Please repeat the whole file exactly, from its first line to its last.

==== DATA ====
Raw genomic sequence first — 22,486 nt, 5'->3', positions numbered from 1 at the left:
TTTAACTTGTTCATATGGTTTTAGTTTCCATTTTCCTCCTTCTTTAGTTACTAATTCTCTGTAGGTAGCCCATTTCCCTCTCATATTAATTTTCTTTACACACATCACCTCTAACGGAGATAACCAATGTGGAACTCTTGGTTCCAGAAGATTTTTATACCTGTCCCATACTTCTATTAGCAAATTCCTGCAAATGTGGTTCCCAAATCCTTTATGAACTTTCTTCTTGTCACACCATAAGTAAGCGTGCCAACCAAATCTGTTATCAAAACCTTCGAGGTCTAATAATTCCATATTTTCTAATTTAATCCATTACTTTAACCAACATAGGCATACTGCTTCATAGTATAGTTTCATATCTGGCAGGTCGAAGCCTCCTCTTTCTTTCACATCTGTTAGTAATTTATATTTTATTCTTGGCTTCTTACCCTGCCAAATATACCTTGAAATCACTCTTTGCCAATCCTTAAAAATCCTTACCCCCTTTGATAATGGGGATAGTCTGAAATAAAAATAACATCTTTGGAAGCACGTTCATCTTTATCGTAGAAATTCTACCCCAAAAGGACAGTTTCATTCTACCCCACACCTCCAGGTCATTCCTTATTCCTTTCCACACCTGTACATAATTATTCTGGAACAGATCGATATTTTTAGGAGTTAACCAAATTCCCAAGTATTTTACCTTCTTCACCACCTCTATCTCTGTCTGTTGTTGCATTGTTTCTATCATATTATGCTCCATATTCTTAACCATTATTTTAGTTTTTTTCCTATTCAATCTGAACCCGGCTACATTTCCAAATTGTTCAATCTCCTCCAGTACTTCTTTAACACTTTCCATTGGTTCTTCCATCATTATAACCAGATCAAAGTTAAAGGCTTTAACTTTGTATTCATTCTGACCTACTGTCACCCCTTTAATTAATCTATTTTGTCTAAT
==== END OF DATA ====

Raw genomic sequence first — 22,486 nt, 5'->3', positions numbered from 1 at the left:
TTTAACTTGTTCATATGGTTTTAGTTTCCATTTTCCTCCTTCTTTAGTTACTAATTCTCTGTAGGTAGCCCATTTCCCTCTCATATTAATTTTCTTTACACACATCACCTCTAACGGAGATAACCAATGTGGAACTCTTGGTTCCAGAAGATTTTTATACCTGTCCCATACTTCTATTAGCAAATTCCTGCAAATGTGGTTCCCAAATCCTTTATGAACTTTCTTCTTGTCACACCATAAGTAAGCGTGCCAACCAAATCTGTTATCAAAACCTTCGAGGTCTAATAATTCCATATTTTCTAATTTAATCCATTACTTTAACCAACATAGGCATACTGCTTCATAGTATAGTTTCATATCTGGCAGGTCGAAGCCTCCTCTTTCTTTCACATCTGTTAGTAATTTATATTTTATTCTTGGCTTCTTACCCTGCCAAATATACCTTGAAATCACTCTTTGCCAATCCTTAAAAATCCTTACCCCCTTTGATAATGGGGATAGTCTGAAATAAAAATAACATCTTTGGAAGCACGTTCATCTTTATCGTAGAAATTCTACCCCAAAAGGACAGTTTCATTCTACCCCACACCTCCAGGTCATTCCTTATTCCTTTCCACACCTGTACATAATTATTCTGGAACAGATCGATATTTTTAGGAGTTAACCAAATTCCCAAGTATTTTACCTTCTTCACCACCTCTATCTCTGTCTGTTGTTGCATTGTTTCTATCATATTATGCTCCATATTCTTAACCATTATTTTAGTTTTTTTCCTATTCAATCTGAACCCGGCTACATTTCCAAATTGTTCAATCTCCTCCAGTACTTCTTTAACACTTTCCATTGGTTCTTCCATCATTATAACCAGATCAAAGTTAAAGGCTTTAACTTTGTATTCATTCTGACCTACTGTCACCCCTTTAATTAATCTATTTTGTCTAAT